by Sam Stricker (AfGJ Border Studies Intern)
Joaquín Beltrán Loera is a man who only looks to give the customers what they want or pay for, he doesn’t care about your politics or beliefs, if you pay for his drugs, his job is to deliver those drugs to you whether you are in United States or Mexico. The fact that El Chapo, as he is better known, has been able to slip through the cracks of many jails, and continue operating his drug business while in jail shows that there is institutional, and more specifically, governmental help in getting what El Chapo wants, and what the Government) wants. For more than a decade, the U.S. Government has used El Chapo by allowing the distribution of drugs into the U.S. to further pursue or even “frame” would be or consistent drug users within the U.S., and is playing both roles of good and bad within the Drug War.
During El Chapo’s current (and now finished) trial in New York City, one witness testified that El Chapo once paid a $100 million bribe to former Mexican President Enrique Peña Nieto. Colombian drug trafficker Alexander Cifuentes Villa said during Guzmán Loera’s trial that the former Mexican president asked El Chapo for 250 million dollars in exchange for the possibility of collaborating with the his government. In the same interrogation, Cifuentes Villa also stated that El Chapo financed Peña Nieto’s presidential campaign in 2012. Cifuentes Villa was a close collaborator of El Chapo between 2007 and 2013.
Shifting focus to United States ties to the Drug War, one of El Chapo’s personal legal assistants Humberto Loya-Castro had become a “key informant” for the DEA. Loya-Castor had demonstrated his value to the DEA by revealing rival cartels like the Tijuana Cartel, and was rewarded not only by the DEA, but also El Chapo’s clan(s). Afterwords, he was found to be a member of El Chapo’s clan, but a question to ask here might be how long did they know, or how quick was the DEA/U.S. to get Loya-Castor out? There seems to be a very good, yet dark bond between El Chapo, Mexico, and the United States, but more specifically with the U.S. and El Chapo.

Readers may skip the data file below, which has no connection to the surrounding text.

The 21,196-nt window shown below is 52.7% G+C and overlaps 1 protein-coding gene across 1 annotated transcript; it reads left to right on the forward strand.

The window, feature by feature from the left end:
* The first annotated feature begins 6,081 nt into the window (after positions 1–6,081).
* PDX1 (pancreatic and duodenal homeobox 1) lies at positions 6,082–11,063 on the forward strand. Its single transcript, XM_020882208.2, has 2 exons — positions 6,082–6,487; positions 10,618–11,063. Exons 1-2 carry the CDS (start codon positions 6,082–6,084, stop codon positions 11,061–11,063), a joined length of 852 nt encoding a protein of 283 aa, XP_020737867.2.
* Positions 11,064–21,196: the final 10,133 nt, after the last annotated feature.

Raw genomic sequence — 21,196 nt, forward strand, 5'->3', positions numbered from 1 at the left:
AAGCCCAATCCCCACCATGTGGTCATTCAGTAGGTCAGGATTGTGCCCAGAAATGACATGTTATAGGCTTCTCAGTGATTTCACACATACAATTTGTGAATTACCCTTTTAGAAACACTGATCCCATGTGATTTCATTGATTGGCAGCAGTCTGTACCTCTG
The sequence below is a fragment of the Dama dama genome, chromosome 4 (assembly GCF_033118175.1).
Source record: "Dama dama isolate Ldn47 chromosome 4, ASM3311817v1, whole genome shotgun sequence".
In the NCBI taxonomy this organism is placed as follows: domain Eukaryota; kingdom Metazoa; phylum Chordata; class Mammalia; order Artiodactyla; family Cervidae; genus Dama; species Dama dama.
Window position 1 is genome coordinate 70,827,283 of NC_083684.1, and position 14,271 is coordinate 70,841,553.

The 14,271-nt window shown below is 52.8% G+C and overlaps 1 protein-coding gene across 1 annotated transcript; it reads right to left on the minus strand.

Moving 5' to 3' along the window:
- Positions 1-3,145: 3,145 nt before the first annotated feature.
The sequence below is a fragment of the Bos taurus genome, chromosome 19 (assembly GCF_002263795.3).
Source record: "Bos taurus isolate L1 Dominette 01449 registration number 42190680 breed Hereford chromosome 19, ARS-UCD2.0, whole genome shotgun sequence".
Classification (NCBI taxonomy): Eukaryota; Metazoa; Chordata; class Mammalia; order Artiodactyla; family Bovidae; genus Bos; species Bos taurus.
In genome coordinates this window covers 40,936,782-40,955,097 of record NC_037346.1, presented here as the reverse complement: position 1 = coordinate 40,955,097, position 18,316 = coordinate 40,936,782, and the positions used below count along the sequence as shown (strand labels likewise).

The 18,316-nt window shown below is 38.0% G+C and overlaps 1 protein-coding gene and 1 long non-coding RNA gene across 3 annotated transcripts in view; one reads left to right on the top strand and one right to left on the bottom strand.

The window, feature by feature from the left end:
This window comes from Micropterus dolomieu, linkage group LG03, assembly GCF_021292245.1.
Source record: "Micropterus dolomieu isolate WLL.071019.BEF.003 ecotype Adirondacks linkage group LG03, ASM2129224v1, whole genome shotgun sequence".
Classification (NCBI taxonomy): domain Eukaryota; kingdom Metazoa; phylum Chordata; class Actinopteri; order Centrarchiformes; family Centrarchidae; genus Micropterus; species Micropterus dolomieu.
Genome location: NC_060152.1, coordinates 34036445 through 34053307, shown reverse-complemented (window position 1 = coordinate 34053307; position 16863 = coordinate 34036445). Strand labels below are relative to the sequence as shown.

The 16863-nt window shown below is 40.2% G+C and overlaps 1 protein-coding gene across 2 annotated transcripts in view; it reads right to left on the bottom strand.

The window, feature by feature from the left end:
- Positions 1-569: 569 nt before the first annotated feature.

In a separate investigation, as found by El Universal, between the years of 2000 and 2012, “the U.S. government had an arrangement with Mexico’s Sinaloa drug cartel that allowed the organization to smuggle billions of dollars of drugs in exchange for information on rival cartels” (El Universal). Here is an example of direct contact between the United States and El Chapo. This proves that the United States has been playing a double sided game until quite literally today with the Sinaloa drug cartel (El Chapo found guilty in NYC). To end this, I ask a couple of questions. Why would the U.S. want to end the double sided game with El Chapo now? During a time of where drugs like marijuana are becoming more socially acceptable, is it ruining profits for both U.S. and El Chapo? What possible assets were lost for the U.S. to pull out of this deal, as well as so many other questions to dwell on.
Kelley, M. (2014, January 14). CONFIRMED: The DEA Struck A Deal With Mexico’s Most Notorious Drug Cartel. Retrieved from https://www.sfgate.com/technology/businessinsider/article/CONFIRMED-The-DEA-Struck-A-Deal-With-Mexico-s-5138855.php
México, & Compañia Periodística Nacional. (2015, July 24). La guerra secreta de la DEA en México. Retrieved from http://archivo.eluniversal.com.mx/nacion-mexico/2014/impreso/la-guerra-secreta-de-la-dea-en-mexico-212050.html
J. Jesús Esquivel (January 15, 2019) “El Chapo” financió campaña y sobornó con 100 mdd a EPN, aunque él pidió 250 mdd: testigo. Retrieved from